Dragonflies: The Good, the Bad and... the Unusual

"The Good, the Bad and the Unusual" is a column from our monthly eNews. Sign up at the bottom of any of our webpages.

By Karen Hussey, SOLC Land Steward, July 2017


If you’re from England you might call them “water dippers” or if from China “old glassies." The ancient Celts called them “big needle of wings.” What are they? Dragonflies! With their bold colors and impressive aerial displays, dragonflies have stolen the hearts of many. Just as bird lovers go “birding," dragonfly lovers go “oding." The name is derived from their scientific order, odonata which means “toothed one” in Greek and refers to their serrated mandibles.  There are over 5000 species worldwide and with nearly 100 species in Oregon alone, there is plenty to discover on your first oding field day!

Red-veined Meadowhawk photo by Norm Barrett

The Good

In addition to their striking color and dazzling aerial displays, dragonflies make our outdoor experience more enjoyable by reducing those pesky mosquitoes and gnats. Each dragonfly eats 30 to hundreds of mosquitoes a day. They are carnivores who eat all types of other insects too including cicadas, flies, and even other smaller dragonflies. To catch their prey, dragonflies create a basket with their legs. They then swoop in capturing their prey with their legs and biting it to hold it in place. They will often eat what they have caught while still flying.

The Bad

We think of dragonflies in their winged adult form but they actually spend most of their lives living under water in a nymph stage. During this stage, dragonflies rely on healthy rivers, ponds, and wetlands. Unfortunately freshwater ecosystems have experienced a severe decline and degradation worldwide. According to the Xerces Society, in less than 400 years from the time of European settlement, the conterminous United States lost more than half of the 221 million acres of wetlands that existed in the 1600s. Draining and filling these wetlands made way for increased settlement, industry, and farming.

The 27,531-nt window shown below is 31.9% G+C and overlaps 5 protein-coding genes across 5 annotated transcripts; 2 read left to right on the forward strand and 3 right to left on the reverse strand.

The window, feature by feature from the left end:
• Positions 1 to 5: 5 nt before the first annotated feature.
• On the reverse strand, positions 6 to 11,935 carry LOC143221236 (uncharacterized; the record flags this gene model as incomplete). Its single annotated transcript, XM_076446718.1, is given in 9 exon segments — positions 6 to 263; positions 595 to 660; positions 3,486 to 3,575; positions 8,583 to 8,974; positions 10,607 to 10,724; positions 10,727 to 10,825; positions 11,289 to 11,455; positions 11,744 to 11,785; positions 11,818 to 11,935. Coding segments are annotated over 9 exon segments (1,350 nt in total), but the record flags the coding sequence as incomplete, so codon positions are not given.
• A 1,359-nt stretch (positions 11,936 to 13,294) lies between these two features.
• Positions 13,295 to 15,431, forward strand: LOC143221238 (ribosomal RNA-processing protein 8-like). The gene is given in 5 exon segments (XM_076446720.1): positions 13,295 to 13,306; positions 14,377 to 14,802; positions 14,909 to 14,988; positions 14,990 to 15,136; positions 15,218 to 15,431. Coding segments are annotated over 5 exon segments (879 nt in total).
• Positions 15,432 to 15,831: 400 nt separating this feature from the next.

You can help protect and create dragonfly habitat by following these tips:

1) Never flush medicines down the toilet or the drain.

2) Fix car drips and leaks right away.

3) Avoid using pesticides or chemical fertilizers and choose non-toxic household products whenever possible.

4) Pick up after your pets.

5) Keep farm animals out of water bodies and the vegetation bordering them.

6) Create dragonfly habitat in your backyard with this excellent guide shared by the Xerces Society:

The Unusual

The unusual features of dragonflies began 300 million years ago.  They were among the first insects to evolve and existed with and before dinosaurs.  Prehistoric dragonflies had a wingspan greater than two feet! Perhaps their evolutionary success is due to their extraordinary ability to catch food. Not only can they reach speeds of 18 miles per hour but their four wings have the ability to move independently, allowing them to hover in place or fly in any direction – forwards, sideways, backwards, and even upside down! Want to see for yourself? Check out this slow motion video:

And then there are the eyes! A dragonfly’s head is taken up almost entirely by its eye. Giant compound eyes, containing 30,000 facets allow them to see almost everywhere at once. Imagine sitting in a room with 30,000 TV screens and keeping track of what’s happening on all of them at the same time. If you can accomplish that feat, you have a glimpse into what it’s like to hold the super powers of a dragonfly. Have you got four minutes? Here is a riveting BBC video about dragonfly’s vision:

We found 12 species on our recent dragonfly hike at Rogue River Preserve. Some photos of local species are below. There are plenty to find in Southern Oregon.

Happy oding!!

Photos by Norm Barrett